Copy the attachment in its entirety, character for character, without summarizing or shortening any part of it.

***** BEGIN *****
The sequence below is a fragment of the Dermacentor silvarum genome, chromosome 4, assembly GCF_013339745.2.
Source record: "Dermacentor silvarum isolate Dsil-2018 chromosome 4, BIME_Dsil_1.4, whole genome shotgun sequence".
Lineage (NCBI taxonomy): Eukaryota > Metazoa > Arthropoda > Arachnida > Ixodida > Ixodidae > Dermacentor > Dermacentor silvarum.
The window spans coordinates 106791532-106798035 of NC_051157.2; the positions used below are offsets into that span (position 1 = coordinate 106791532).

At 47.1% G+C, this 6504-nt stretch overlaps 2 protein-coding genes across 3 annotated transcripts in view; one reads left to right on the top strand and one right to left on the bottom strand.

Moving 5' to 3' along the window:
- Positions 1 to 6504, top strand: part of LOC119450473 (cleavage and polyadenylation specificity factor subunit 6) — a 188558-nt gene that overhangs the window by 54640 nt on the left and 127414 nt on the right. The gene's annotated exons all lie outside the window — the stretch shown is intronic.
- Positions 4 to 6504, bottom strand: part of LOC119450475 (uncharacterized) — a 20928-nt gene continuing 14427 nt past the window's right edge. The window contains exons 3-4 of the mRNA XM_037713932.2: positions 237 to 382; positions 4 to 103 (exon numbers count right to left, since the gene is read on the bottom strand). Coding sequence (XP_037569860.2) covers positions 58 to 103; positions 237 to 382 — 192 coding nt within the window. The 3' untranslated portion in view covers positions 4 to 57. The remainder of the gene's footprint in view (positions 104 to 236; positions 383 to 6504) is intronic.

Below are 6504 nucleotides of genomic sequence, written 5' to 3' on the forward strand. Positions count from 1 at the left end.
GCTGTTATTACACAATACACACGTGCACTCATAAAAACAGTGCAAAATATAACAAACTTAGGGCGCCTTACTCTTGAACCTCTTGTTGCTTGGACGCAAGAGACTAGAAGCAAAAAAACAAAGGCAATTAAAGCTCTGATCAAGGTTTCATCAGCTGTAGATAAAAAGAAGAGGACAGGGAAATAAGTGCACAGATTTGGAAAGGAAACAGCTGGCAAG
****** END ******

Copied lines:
The sequence below is a fragment of the Dermacentor silvarum genome, chromosome 4, assembly GCF_013339745.2.
Source record: "Dermacentor silvarum isolate Dsil-2018 chromosome 4, BIME_Dsil_1.4, whole genome shotgun sequence".
Lineage (NCBI taxonomy): Eukaryota > Metazoa > Arthropoda > Arachnida > Ixodida > Ixodidae > Dermacentor > Dermacentor silvarum.
The window spans coordinates 106791532-106798035 of NC_051157.2; the positions used below are offsets into that span (position 1 = coordinate 106791532).

At 47.1% G+C, this 6504-nt stretch overlaps 2 protein-coding genes across 3 annotated transcripts in view; one reads left to right on the top strand and one right to left on the bottom strand.

Moving 5' to 3' along the window:
- Positions 1 to 6504, top strand: part of LOC119450473 (cleavage and polyadenylation specificity factor subunit 6) — a 188558-nt gene that overhangs the window by 54640 nt on the left and 127414 nt on the right. The gene's annotated exons all lie outside the window — the stretch shown is intronic.
- Positions 4 to 6504, bottom strand: part of LOC119450475 (uncharacterized) — a 20928-nt gene continuing 14427 nt past the window's right edge. The window contains exons 3-4 of the mRNA XM_037713932.2: positions 237 to 382; positions 4 to 103 (exon numbers count right to left, since the gene is read on the bottom strand). Coding sequence (XP_037569860.2) covers positions 58 to 103; positions 237 to 382 — 192 coding nt within the window. The 3' untranslated portion in view covers positions 4 to 57. The remainder of the gene's footprint in view (positions 104 to 236; positions 383 to 6504) is intronic.

Below are 6504 nucleotides of genomic sequence, written 5' to 3' on the forward strand. Positions count from 1 at the left end.
GCTGTTATTACACAATACACACGTGCACTCATAAAAACAGTGCAAAATATAACAAACTTAGGGCGCCTTACTCTTGAACCTCTTGTTGCTTGGACGCAAGAGACTAGAAGCAAAAAAACAAAGGCAATTAAAGCTCTGATCAAGGTTTCATCAGCTGTAGATAAAAAGAAGAGGACAGGGAAATAAGTGCACAGATTTGGAAAGGAAACAGCTGGCAAG